Journal of Plant Research

, Volume 129, Issue 4, pp 581–590 | Cite as

Plastid genome sequences of Gymnochlora stellata, Lotharella vacuolata, and Partenskyella glossopodia reveal remarkable structural conservation among chlorarachniophyte species

  • Shigekatsu Suzuki
  • Yoshihisa Hirakawa
  • Rumiko Kofuji
  • Mamoru Sugita
  • Ken-ichiro Ishida
Regular Paper

Abstract

Chlorarachniophyte algae have complex plastids acquired by the uptake of a green algal endosymbiont, and this event is called secondary endosymbiosis. Interestingly, the plastids possess a relict endosymbiont nucleus, referred to as the nucleomorph, in the intermembrane space, and the nucleomorphs contain an extremely reduced and compacted genome in comparison with green algal nuclear genomes. Therefore, chlorarachniophyte plastids consist of two endosymbiotically derived genomes, i.e., the plastid and nucleomorph genomes. To date, complete nucleomorph genomes have been sequenced in four different species, whereas plastid genomes have been reported in only two species in chlorarachniophytes. To gain further insight into the evolution of endosymbiotic genomes in chlorarachniophytes, we newly sequenced the plastid genomes of three species, Gymnochlora stellata, Lotharella vacuolata, and Partenskyella glossopodia. Our findings reveal that chlorarachniophyte plastid genomes are highly conserved in size, gene content, and gene order among species, but their nucleomorph genomes are divergent in such features. Accordingly, the current architecture of the plastid genomes of chlorarachniophytes evolved in a common ancestor, and changed very little during their subsequent diversification. Furthermore, our phylogenetic analyses using multiple plastid genes suggest that chlorarachniophyte plastids are derived from a green algal lineage that is closely related to Bryopsidales in the Ulvophyceae group.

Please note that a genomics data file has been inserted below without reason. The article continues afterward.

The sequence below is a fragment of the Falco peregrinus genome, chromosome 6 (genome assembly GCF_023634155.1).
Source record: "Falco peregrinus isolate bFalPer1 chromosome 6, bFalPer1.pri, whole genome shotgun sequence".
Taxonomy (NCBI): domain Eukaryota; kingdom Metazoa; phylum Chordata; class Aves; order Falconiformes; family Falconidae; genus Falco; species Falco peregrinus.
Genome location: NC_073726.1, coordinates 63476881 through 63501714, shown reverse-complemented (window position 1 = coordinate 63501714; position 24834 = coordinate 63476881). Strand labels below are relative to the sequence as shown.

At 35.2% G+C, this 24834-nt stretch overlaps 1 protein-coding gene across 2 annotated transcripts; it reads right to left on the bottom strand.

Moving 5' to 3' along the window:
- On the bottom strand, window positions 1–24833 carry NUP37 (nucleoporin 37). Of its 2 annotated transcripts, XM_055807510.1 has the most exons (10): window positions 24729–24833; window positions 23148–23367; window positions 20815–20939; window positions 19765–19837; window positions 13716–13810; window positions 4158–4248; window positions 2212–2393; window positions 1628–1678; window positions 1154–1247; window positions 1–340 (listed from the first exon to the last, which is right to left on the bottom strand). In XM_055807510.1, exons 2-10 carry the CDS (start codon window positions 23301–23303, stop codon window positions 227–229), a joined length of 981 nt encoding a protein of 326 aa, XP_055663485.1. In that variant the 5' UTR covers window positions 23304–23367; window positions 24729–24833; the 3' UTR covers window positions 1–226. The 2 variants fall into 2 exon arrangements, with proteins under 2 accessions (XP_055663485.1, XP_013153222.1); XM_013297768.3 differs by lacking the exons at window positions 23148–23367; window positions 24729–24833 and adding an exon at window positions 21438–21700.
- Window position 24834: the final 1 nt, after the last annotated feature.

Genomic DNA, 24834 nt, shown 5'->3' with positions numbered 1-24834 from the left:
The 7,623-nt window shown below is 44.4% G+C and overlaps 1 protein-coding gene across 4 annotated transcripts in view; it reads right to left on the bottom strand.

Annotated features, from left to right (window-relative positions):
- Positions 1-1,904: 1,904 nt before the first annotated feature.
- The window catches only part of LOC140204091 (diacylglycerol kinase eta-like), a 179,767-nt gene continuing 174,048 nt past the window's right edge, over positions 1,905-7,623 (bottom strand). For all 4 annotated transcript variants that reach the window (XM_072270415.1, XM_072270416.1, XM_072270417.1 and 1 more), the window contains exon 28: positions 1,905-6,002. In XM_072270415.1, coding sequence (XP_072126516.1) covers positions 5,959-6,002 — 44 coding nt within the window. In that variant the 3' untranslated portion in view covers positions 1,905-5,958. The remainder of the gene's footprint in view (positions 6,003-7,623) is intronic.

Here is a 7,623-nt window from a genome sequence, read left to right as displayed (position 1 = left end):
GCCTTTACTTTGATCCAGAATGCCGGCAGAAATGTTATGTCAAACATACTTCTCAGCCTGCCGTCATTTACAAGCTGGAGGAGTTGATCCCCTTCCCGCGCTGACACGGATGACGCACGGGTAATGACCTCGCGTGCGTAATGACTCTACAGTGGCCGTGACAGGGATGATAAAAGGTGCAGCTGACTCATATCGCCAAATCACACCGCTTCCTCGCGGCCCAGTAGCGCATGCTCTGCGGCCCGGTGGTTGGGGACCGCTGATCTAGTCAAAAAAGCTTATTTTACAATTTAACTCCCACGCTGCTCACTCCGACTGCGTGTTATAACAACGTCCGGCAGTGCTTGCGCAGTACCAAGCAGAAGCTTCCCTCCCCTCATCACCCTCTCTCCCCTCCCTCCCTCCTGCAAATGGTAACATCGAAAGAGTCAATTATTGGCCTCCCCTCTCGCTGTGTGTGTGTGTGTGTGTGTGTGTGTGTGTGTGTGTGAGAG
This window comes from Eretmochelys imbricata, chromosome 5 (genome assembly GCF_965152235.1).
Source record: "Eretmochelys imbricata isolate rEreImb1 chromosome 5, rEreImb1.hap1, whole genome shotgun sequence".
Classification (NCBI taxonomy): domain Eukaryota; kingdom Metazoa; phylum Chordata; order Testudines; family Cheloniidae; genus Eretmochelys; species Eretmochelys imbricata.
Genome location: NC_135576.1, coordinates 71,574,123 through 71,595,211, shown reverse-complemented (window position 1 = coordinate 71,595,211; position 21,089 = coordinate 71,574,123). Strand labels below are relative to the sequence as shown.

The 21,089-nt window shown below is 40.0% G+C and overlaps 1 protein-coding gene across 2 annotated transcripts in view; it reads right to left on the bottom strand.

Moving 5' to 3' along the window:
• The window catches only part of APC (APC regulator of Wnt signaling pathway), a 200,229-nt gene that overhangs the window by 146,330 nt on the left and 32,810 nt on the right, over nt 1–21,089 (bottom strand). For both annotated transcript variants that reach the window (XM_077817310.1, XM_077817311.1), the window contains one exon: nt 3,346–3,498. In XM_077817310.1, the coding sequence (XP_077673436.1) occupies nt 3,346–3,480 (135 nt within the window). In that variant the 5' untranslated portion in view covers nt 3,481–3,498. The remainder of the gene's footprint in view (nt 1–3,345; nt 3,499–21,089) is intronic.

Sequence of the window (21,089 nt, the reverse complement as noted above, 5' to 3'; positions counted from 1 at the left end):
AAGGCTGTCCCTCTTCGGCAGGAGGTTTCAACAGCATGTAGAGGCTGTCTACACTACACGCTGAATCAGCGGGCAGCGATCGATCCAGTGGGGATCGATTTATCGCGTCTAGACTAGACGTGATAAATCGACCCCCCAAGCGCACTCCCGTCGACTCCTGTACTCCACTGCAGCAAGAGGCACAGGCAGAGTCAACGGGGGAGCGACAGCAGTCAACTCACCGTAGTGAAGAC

Keywords

Chlorarachniophyte Endosymbiosis Genome reduction Nucleomorph Plastid 

Notes

Acknowledgments

We thank A. Fujiyama and T. Narita (National Institute of Genetics, Japan) for plastid genome sequencing of L. vacuolata. This work was supported by the Japan Society for the Promotion of Science (JSPS) KAKENHI Grant Numbers: 13206027, 18017011, 23117004, 15K18582, and 14J00572. S. S. is a recipient of the JSPS Research Fellowships for Young Scientists 26-572.

Compliance with ethical standards

Conflict of interest

The authors declare that they have no conflict of interest.

Supplementary material

10265_2016_804_MOESM1_ESM.pdf (945 kb)
Supplementary material 1 (PDF 945 kb)

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Copyright information

© The Botanical Society of Japan and Springer Japan 2016

Authors and Affiliations

  • Shigekatsu Suzuki
    • 1
  • Yoshihisa Hirakawa
    • 2
  • Rumiko Kofuji
    • 3
  • Mamoru Sugita
    • 4
  • Ken-ichiro Ishida
    • 2
  1. 1.Graduate School of Life and Environmental SciencesUniversity of TsukubaIbarakiJapan
  2. 2.Faculty of Life and Environmental SciencesUniversity of TsukubaIbarakiJapan
  3. 3.Graduate School of Natural Science and TechnologyKanazawa UniversityIshikawaJapan
  4. 4.Center for Gene ResearchNagoya UniversityAichiJapan

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